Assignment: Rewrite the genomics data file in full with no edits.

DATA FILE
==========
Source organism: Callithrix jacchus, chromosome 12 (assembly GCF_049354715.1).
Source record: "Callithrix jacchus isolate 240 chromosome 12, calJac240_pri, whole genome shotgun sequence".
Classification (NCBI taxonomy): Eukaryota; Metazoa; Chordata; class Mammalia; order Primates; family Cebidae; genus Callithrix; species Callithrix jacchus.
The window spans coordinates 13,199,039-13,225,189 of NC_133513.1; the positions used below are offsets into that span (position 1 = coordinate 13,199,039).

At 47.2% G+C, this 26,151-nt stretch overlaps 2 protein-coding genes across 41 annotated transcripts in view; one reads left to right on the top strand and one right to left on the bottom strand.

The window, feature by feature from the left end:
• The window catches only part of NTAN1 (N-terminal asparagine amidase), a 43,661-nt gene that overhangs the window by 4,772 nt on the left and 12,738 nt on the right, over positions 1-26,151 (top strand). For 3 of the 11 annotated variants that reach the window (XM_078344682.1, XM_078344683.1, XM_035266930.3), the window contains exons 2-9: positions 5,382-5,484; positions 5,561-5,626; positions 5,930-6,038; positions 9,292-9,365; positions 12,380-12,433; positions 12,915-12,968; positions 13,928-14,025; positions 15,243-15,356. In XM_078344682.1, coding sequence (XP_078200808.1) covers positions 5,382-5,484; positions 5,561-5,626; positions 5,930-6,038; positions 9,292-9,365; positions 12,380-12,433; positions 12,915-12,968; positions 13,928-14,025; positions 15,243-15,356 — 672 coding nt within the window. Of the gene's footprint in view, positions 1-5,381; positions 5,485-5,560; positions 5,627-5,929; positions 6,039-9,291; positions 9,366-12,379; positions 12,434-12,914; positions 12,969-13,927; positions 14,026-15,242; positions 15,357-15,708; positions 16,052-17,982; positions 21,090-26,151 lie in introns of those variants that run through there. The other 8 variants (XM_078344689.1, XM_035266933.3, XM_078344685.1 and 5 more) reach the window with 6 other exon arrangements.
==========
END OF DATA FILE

Source organism: Callithrix jacchus, chromosome 12 (assembly GCF_049354715.1).
Source record: "Callithrix jacchus isolate 240 chromosome 12, calJac240_pri, whole genome shotgun sequence".
Classification (NCBI taxonomy): Eukaryota; Metazoa; Chordata; class Mammalia; order Primates; family Cebidae; genus Callithrix; species Callithrix jacchus.
The window spans coordinates 13,199,039-13,225,189 of NC_133513.1; the positions used below are offsets into that span (position 1 = coordinate 13,199,039).

At 47.2% G+C, this 26,151-nt stretch overlaps 2 protein-coding genes across 41 annotated transcripts in view; one reads left to right on the top strand and one right to left on the bottom strand.

The window, feature by feature from the left end:
• The window catches only part of NTAN1 (N-terminal asparagine amidase), a 43,661-nt gene that overhangs the window by 4,772 nt on the left and 12,738 nt on the right, over positions 1-26,151 (top strand). For 3 of the 11 annotated variants that reach the window (XM_078344682.1, XM_078344683.1, XM_035266930.3), the window contains exons 2-9: positions 5,382-5,484; positions 5,561-5,626; positions 5,930-6,038; positions 9,292-9,365; positions 12,380-12,433; positions 12,915-12,968; positions 13,928-14,025; positions 15,243-15,356. In XM_078344682.1, coding sequence (XP_078200808.1) covers positions 5,382-5,484; positions 5,561-5,626; positions 5,930-6,038; positions 9,292-9,365; positions 12,380-12,433; positions 12,915-12,968; positions 13,928-14,025; positions 15,243-15,356 — 672 coding nt within the window. Of the gene's footprint in view, positions 1-5,381; positions 5,485-5,560; positions 5,627-5,929; positions 6,039-9,291; positions 9,366-12,379; positions 12,434-12,914; positions 12,969-13,927; positions 14,026-15,242; positions 15,357-15,708; positions 16,052-17,982; positions 21,090-26,151 lie in introns of those variants that run through there. The other 8 variants (XM_078344689.1, XM_035266933.3, XM_078344685.1 and 5 more) reach the window with 6 other exon arrangements.